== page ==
• I totally agree you don’t want to be saving money on doing laundry less *frequently*, but you can save money on the actual *doing* part. There are lots of ‘recipes’ out there for making your own detergent, if you’re feeling particularly pioneer-y. Failing that, washing in cold water (with the appropriate detergent, of course) can save money on heating the water, too.

  • I feel most comfortable with a short crew cut style, so I actually don’t need to spend much on haircuts to look good. I also completely agree with the traveling. I’ve had the misfortune of joining a group tour around Asia. I skimped out on the money, and ended up with a guide speaking a language I don’t understand. Always do your research, and remember that it’s a balance between integrity and price.

  • to be honest, i actually disagree with this article, I believe in saving money wherever possible — and it can be done. You really just have to make sure that you are not sacrificing quality for price.

  • One area I think you might have added is it is never a good idea to scrimp on car care. I know it is expensive to keep a car on the road, but there are so many things that can be done that can help to save you from a large bill down the road. First thing is get the car washed, people do not seem to understand how road dirt and grime contributes to safety and mechanical problems. Get a goo windshield washing solution, one that will not freeze in cold weather. Most important pay the little extra for better oil when you get an oil change, synthetic maybe cheaper but it is a reconstituted oil, it thins faster and in an older car this can be bad news.

    I think that laundry and cleaning supply boils down to what you are doing. You can add borax to a lesser detergent and the result will be fine, you can use vinegar and water to wash windows, but even I prefer Windex. You do not need the most expensive floor cleaning products or cleansers, find a brand that works for you and use it. I often wonder about things like Swiffer’s, are they worth the convenience? It all boils down to what you feel makes for a clean and fresh home.

  • I’m definitely guilty of scrimping and saving on my auto insurance policy. I should have full coverage, but honestly it’s so expensive! I save $50 a month by using the bare minimum… and I’ve never been in an accident! Yet.

  • There are definitely ways to cut down on your laundry and cleaning spend – but it often means hunting around for reductions and bulk deals. I have heard that some people use vinegar as an effective cleaning product and I would be interested to find out more about that. The one thing I never skimp on is dish washing liquid. I find that I have to use more of the cheaper brands in order to get a good lather going. It seems like a false economy to me.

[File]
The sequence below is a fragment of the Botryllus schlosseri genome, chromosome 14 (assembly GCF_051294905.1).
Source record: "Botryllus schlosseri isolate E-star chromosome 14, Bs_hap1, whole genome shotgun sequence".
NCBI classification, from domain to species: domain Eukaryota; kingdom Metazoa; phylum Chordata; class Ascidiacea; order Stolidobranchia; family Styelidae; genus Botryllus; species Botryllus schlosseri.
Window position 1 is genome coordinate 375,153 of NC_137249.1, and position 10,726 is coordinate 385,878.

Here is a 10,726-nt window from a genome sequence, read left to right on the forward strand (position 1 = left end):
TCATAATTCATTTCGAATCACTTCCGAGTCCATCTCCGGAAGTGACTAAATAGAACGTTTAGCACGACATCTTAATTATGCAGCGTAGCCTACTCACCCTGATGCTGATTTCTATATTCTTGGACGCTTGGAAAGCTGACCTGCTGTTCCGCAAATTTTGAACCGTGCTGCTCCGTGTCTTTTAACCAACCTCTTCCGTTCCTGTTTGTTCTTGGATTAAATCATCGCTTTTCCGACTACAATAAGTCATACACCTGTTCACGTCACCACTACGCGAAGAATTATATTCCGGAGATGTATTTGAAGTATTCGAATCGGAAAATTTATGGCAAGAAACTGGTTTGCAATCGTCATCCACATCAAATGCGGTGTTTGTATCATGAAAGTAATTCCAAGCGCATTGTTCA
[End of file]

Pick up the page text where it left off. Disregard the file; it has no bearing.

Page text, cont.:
• My mom, after her usual hairdresser retired, made the mistake of going to the cheap salon down the street. Bad, bad thought! It cost her just a few bucks, but the result made her and her boyfriend wince.

    I think US is a crazy country. Healthcare should be free, not something you feel like you need to splurge on or whatever. And knowledge/education should not come with a bill!

  • I totally agree with others that while you don’t want to cut down on laundry costs by doing it less frequently, there are ways to cut costs on the actual *doing* part. A way I don’t think anyone has mentioned yet is by buying a drying rack and using that instead of a dryer. This will literally cut your laundry costs by a third or more depending on how you do your laundry.

    I also agree with the commenter that said there are some good cheap wines out there if you are willing to look. Also, you can cut down on wine costs by simply drinking less.

    Otherwise I think this list is awesome and a nice reality check!

  • I agree that there are certain things that you shouldn’t try to scrimp and save on, however you need to be able to work out whether things are at a higher price because they are worth it, or because you are paying for a certain brand name. Take insurance for example. Some companies are better known and charge more, and others aren’t as well known, but charge less. But with things like that, you simply need to read through the terms and conditions of what you’re signing up for, and if everything is covered in the cheaper policies then go for it. You shouldn’t pay more just for the sake of paying more for things. However it is a good idea to check out reviews for companies, just to make sure that other people have had a positive experience with them in the past.

  • I agree with all these points except for the furniture. I wouldn’t buy the cheapest possible, but at the same time I wouldn’t get anything much more above functional. I bought both very expensive and cheap pieces over 10 years ago – today they are both equally used, stained, out dated, and ready to be pitched. The difference is some I only paid a few hundred for and others I paid thousands. Furniture styles change and get dated, and your style changes too. I wouldn’t recommend skimping on cheap stuff, but it’s a waste of money to go all out.

  • These lists just get better anytime I read the next. This is truth. Some people will save in so many ways, they’re hurting themselves, even when they have the money to not need the savings. Then they proceed and waste said savings on stuff they don’t need! Thanks for the list. I’ll put this to good use.

  • Benjamin Franklin once said, “An investment in knowledge pays the best interest.”

    When it comes to gaining more knowledge through furthering your education then you shouldn’t be frugal on that. Get the best of what you can find so as to gain more value.

  • I have this rule that I apply whenever I think about what to do with my money: I ask myself if this is a need or a want? Stuff like nutritious food, life insurance, retirement funds, and education are very important not only for me but for the whole family as well. These things are part of my needs category. Other things, particularly luxuries are all in my want category. Everything in my needs category, I’ve decided, must be given the most leeway when it comes to finances as much as possible. The wants on the other hand, could go either way–if I had money to spare I would spend it. If not, I wouldn’t skimp it–I would just outright avoid it.